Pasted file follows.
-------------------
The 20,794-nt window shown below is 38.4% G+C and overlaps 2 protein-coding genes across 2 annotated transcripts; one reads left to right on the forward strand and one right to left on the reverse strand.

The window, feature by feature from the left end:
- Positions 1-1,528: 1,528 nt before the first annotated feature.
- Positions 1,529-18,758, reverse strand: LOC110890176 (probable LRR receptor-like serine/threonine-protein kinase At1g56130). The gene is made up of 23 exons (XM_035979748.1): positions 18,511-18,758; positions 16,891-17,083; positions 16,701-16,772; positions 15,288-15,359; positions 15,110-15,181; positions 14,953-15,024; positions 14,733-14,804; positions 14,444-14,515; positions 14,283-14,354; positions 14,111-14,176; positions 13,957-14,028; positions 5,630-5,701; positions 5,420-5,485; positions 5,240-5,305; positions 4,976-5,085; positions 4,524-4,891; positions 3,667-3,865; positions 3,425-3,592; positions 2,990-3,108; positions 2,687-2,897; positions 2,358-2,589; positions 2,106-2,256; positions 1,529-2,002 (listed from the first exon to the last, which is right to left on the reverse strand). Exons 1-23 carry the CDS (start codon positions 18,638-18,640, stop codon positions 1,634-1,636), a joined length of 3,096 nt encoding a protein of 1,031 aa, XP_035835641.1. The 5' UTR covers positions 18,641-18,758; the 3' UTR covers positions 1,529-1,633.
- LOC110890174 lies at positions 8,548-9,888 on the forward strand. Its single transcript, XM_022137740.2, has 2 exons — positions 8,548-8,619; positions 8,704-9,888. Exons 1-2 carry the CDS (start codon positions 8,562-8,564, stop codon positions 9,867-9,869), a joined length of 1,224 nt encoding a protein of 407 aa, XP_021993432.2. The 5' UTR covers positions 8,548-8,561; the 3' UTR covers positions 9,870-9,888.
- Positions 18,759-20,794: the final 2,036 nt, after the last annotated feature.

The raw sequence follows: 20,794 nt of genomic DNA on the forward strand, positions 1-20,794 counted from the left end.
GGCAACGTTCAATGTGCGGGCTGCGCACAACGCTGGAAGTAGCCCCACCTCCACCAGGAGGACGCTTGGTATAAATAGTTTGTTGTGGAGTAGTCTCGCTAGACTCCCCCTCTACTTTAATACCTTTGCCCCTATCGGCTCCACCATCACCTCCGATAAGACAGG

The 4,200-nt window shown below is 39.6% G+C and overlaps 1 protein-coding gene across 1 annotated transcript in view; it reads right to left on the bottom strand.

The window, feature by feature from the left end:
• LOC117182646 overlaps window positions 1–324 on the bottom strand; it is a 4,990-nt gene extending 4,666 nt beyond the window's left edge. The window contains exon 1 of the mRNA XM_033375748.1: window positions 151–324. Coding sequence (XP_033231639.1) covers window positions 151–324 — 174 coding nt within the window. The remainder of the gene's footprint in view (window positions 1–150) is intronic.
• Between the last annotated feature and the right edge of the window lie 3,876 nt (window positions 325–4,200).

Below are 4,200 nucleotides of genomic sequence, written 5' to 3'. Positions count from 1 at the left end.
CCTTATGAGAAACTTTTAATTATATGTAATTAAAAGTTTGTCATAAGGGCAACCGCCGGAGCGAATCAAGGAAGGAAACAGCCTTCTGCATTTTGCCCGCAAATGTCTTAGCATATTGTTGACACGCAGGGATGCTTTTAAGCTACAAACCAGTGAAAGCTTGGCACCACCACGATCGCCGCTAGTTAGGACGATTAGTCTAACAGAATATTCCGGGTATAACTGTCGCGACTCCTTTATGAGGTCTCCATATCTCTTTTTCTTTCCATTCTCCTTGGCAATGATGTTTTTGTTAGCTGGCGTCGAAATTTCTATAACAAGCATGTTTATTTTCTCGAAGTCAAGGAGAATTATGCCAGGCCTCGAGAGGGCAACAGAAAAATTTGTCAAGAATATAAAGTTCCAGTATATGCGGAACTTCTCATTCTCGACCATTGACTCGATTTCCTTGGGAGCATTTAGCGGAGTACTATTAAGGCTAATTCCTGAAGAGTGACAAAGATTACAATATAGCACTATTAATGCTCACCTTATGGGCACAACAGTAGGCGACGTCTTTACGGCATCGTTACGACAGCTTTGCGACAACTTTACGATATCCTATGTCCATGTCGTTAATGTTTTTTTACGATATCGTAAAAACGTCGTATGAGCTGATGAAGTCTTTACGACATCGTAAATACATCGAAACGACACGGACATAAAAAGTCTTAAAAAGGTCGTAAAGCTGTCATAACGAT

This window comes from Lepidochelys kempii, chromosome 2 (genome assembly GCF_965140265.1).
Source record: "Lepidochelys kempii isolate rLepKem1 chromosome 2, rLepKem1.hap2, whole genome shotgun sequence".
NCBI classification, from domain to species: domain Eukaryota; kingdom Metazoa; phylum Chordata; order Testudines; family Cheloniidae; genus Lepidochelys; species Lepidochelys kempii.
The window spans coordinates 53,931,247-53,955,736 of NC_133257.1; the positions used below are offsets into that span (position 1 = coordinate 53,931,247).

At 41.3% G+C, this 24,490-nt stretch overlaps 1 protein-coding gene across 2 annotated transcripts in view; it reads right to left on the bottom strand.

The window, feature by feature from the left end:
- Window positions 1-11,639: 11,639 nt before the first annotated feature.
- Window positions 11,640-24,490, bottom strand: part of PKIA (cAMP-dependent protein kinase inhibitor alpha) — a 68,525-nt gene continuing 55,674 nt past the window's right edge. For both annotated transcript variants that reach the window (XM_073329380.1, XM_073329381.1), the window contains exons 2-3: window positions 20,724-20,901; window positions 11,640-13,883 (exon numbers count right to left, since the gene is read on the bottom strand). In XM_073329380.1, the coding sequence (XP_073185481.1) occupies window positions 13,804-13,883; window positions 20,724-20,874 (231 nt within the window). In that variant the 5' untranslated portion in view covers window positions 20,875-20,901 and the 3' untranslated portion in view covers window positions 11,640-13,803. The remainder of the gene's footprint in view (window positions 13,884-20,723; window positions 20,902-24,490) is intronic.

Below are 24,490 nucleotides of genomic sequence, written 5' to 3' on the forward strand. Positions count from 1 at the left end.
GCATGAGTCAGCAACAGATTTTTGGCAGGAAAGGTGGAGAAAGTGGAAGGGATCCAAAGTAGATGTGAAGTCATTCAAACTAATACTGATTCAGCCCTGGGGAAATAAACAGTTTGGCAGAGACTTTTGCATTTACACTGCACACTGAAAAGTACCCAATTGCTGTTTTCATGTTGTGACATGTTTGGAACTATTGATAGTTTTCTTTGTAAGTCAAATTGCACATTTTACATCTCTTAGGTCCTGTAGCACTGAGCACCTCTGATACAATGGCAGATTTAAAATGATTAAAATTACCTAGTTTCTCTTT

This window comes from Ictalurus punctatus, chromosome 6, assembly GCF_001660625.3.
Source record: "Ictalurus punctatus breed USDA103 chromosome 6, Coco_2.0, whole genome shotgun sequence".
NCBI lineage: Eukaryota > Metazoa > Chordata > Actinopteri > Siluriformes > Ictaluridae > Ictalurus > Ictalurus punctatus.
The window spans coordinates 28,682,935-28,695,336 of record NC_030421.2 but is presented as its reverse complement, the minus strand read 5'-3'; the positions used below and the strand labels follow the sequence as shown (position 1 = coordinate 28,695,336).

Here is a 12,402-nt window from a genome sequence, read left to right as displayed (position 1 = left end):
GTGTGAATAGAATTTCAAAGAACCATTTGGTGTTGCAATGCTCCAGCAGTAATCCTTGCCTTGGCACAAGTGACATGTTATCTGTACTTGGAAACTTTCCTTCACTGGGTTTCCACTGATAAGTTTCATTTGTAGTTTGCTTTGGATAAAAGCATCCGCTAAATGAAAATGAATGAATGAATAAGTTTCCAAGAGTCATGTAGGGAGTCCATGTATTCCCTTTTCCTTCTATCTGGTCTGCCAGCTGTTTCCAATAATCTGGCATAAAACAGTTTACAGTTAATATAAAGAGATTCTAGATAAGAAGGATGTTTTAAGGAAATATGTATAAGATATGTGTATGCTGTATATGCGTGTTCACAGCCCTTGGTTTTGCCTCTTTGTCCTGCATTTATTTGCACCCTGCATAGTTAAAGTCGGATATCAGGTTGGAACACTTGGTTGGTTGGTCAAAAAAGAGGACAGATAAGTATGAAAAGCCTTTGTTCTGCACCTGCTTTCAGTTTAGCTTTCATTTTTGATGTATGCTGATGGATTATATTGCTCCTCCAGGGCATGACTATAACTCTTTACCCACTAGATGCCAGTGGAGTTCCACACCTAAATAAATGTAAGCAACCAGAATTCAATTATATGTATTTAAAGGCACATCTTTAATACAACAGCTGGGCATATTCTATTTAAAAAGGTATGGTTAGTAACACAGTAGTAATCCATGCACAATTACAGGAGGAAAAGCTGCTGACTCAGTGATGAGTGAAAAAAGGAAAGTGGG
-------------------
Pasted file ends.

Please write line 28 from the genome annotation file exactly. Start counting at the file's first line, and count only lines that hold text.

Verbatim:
The window spans coordinates 28,682,935-28,695,336 of record NC_030421.2 but is presented as its reverse complement, the minus strand read 5'-3'; the positions used below and the strand labels follow the sequence as shown (position 1 = coordinate 28,695,336).